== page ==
Another creation from Lundesigns.
Considering how much noise Democrats have made about reviving the Fairness Doctrine to reign in conservative talk radio you would think that what used to be called the "mainstream" "news" media would be extra careful to fairly present the views of both candidates as we approach the fall election for President of the United States.
On Monday, we learned that the NY Times had refused to print an op-ed submitted by John McCain after publishing an op-ed from Barack Obama on July 14th. The rejection of McCain's submission was yet another in a growing list of examples of traditional "news" media showing bias and taking sides.
When we learned that the three anchors of evening newscasts on ABC, CBS and NBC were going to accompany Obama on his overseas trip, something they have yet to do with President Bush, we began to discover just how deep the media's love affair with Obama really was.
The Project for Journalism Excellence, as well as the Tyndall Report have documented the sheer volume of news stories that feature Obama.
The imbalance has appeared in various analyses of the news coverage. The Tyndall Report, a news coverage monitoring service that has the broadcast networks as clients, reports that three newscasts by the traditional networks — which have a combined audience of more than 20 million people — spent 114 minutes covering Obama since June; they spent 48 minutes covering McCain.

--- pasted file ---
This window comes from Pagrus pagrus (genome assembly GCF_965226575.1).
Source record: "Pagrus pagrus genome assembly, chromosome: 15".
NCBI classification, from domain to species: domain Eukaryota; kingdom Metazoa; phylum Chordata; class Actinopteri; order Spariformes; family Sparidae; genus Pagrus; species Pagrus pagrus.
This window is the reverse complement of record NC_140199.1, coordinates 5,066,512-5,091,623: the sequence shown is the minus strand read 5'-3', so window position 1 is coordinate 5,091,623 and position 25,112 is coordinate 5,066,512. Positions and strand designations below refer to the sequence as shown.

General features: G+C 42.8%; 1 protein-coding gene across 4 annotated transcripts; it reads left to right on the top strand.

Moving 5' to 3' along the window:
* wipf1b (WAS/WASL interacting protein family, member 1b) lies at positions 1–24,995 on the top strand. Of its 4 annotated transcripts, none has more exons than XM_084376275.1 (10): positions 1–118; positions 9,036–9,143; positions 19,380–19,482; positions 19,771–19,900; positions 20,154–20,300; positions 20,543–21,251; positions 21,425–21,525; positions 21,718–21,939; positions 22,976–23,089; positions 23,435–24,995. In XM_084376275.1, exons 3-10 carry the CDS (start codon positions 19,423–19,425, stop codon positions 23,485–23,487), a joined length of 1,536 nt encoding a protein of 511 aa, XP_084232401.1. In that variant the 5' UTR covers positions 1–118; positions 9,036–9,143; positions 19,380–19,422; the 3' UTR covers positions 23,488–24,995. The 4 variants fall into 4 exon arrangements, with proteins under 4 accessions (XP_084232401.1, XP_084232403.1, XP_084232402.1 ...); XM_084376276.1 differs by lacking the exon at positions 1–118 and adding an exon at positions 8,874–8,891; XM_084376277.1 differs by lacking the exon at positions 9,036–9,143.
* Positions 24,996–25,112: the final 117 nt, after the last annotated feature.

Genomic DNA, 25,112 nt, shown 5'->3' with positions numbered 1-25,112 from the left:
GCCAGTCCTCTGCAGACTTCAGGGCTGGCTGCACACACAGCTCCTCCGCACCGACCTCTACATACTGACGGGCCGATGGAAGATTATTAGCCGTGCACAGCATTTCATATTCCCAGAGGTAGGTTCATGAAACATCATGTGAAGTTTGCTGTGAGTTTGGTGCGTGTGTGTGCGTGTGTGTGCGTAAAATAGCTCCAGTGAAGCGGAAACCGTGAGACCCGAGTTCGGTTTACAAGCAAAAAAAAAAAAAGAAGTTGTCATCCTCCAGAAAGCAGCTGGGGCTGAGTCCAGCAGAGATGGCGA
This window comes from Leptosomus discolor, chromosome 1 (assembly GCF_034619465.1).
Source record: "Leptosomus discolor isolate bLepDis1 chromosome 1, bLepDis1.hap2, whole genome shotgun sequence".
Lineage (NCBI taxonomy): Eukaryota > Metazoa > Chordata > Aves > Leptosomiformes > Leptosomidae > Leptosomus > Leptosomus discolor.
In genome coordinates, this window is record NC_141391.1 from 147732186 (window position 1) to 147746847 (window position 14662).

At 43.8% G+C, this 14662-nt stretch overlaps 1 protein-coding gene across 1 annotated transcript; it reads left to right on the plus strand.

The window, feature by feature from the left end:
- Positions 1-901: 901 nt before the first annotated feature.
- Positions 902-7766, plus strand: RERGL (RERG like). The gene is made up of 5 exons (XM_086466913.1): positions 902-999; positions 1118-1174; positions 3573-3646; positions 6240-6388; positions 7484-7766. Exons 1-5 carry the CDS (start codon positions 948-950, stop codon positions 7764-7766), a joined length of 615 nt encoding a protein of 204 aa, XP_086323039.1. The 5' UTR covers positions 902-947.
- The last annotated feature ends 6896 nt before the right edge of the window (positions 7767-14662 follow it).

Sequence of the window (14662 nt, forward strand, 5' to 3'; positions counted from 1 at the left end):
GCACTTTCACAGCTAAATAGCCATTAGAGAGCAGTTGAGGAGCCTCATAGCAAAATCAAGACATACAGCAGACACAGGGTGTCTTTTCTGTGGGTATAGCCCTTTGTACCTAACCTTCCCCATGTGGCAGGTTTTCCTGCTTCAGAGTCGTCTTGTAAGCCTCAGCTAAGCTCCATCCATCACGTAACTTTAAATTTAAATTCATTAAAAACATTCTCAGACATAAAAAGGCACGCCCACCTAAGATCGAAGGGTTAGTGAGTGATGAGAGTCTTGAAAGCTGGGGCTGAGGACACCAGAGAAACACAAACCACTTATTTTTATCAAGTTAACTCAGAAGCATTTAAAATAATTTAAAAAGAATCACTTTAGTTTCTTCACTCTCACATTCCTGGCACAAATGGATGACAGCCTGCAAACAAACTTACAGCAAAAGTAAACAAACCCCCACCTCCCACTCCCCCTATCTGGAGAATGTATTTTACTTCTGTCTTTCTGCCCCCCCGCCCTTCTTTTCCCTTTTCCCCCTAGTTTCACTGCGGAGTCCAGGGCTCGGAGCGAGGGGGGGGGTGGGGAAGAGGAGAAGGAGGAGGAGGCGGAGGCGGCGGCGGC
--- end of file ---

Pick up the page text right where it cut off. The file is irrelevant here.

Newsweek Covers featuring Barack the TranscendantVoter's Catching On to "News" Media Favoritism
The Pew Poll for June 5, 2008 broke the not so surprising news that the public thought the "news" media favored Obama heavily throughout the primary campaign when his candidacy was something new. But as the Project for Excellence in Journalism demonstrates in the chart below, the media's fascination with Obama hasn't waned now that he is the presumptive Democrat nominee.
Belief Growing That Reporters are Trying to Help Obama Win
Monday, July 21, 2008
The idea that reporters are trying to help Obama win in November has grown by five percentage points over the past month. The latest Rasmussen Reports telephone survey, taken just before the new controversy involving the New York Times erupted, found that 49% of voters believe most reporters will try to help the Democrat with their coverage, up from 44% a month ago.
In a more general sense, 45% say that most reporters would hide information if it hurt the candidate they wanted to win. Just 30% disagree and 25% are not sure. Democrats are evenly divided as to whether a reporter would release such information while Republicans and unaffiliated voters have less confidence in the reporters.
A separate survey released this morning also found that 50% of voters believe most reporters want to make the economy seem worse than it is. A plurality believes that the media has also tried to make the war in Iraq appear worse that it really is.
So not only are voters clued into the favorable bias for Obama, they have also figured out that the media have been reporting that both the economy and the Iraq war are worse than they actually are (which tends to help Obama).
Unfortunately, as the Pew June 5 survey shows, even though readers and viewers of traditional media are declining, they still dominate the vast majority of news coverage that reaches most Americans.
However, with declining viewership and readership of the old media comes an opportunity for voters to get a better sampling of information from new media on the internet. And that's why we're here. It may not be equal time, but is sure is better than no time at all!